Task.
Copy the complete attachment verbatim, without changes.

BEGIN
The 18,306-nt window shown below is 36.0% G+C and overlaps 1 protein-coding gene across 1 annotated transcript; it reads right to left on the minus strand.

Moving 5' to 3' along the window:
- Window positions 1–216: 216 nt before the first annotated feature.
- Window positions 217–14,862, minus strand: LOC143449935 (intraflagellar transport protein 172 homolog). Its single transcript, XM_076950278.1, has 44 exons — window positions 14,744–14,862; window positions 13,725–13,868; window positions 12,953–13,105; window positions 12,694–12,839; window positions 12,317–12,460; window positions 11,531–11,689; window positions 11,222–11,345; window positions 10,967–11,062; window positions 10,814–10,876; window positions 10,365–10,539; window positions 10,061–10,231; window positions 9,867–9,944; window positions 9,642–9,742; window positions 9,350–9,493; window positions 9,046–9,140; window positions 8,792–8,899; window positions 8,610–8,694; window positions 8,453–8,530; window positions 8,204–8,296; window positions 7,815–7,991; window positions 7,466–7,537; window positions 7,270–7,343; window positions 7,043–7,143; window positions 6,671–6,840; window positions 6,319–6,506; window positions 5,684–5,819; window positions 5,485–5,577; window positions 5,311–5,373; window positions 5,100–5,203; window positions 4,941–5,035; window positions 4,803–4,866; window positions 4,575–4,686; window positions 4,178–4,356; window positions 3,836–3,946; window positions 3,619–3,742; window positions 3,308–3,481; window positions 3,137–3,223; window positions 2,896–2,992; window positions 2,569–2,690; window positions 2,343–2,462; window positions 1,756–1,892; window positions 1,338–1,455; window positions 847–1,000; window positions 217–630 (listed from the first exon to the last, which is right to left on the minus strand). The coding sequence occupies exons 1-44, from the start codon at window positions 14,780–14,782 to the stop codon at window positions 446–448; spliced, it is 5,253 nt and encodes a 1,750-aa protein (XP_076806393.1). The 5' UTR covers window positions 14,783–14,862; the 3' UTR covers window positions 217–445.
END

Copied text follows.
The 18,306-nt window shown below is 36.0% G+C and overlaps 1 protein-coding gene across 1 annotated transcript; it reads right to left on the minus strand.

Moving 5' to 3' along the window:
- Window positions 1–216: 216 nt before the first annotated feature.
- Window positions 217–14,862, minus strand: LOC143449935 (intraflagellar transport protein 172 homolog). Its single transcript, XM_076950278.1, has 44 exons — window positions 14,744–14,862; window positions 13,725–13,868; window positions 12,953–13,105; window positions 12,694–12,839; window positions 12,317–12,460; window positions 11,531–11,689; window positions 11,222–11,345; window positions 10,967–11,062; window positions 10,814–10,876; window positions 10,365–10,539; window positions 10,061–10,231; window positions 9,867–9,944; window positions 9,642–9,742; window positions 9,350–9,493; window positions 9,046–9,140; window positions 8,792–8,899; window positions 8,610–8,694; window positions 8,453–8,530; window positions 8,204–8,296; window positions 7,815–7,991; window positions 7,466–7,537; window positions 7,270–7,343; window positions 7,043–7,143; window positions 6,671–6,840; window positions 6,319–6,506; window positions 5,684–5,819; window positions 5,485–5,577; window positions 5,311–5,373; window positions 5,100–5,203; window positions 4,941–5,035; window positions 4,803–4,866; window positions 4,575–4,686; window positions 4,178–4,356; window positions 3,836–3,946; window positions 3,619–3,742; window positions 3,308–3,481; window positions 3,137–3,223; window positions 2,896–2,992; window positions 2,569–2,690; window positions 2,343–2,462; window positions 1,756–1,892; window positions 1,338–1,455; window positions 847–1,000; window positions 217–630 (listed from the first exon to the last, which is right to left on the minus strand). The coding sequence occupies exons 1-44, from the start codon at window positions 14,780–14,782 to the stop codon at window positions 446–448; spliced, it is 5,253 nt and encodes a 1,750-aa protein (XP_076806393.1). The 5' UTR covers window positions 14,783–14,862; the 3' UTR covers window positions 217–445.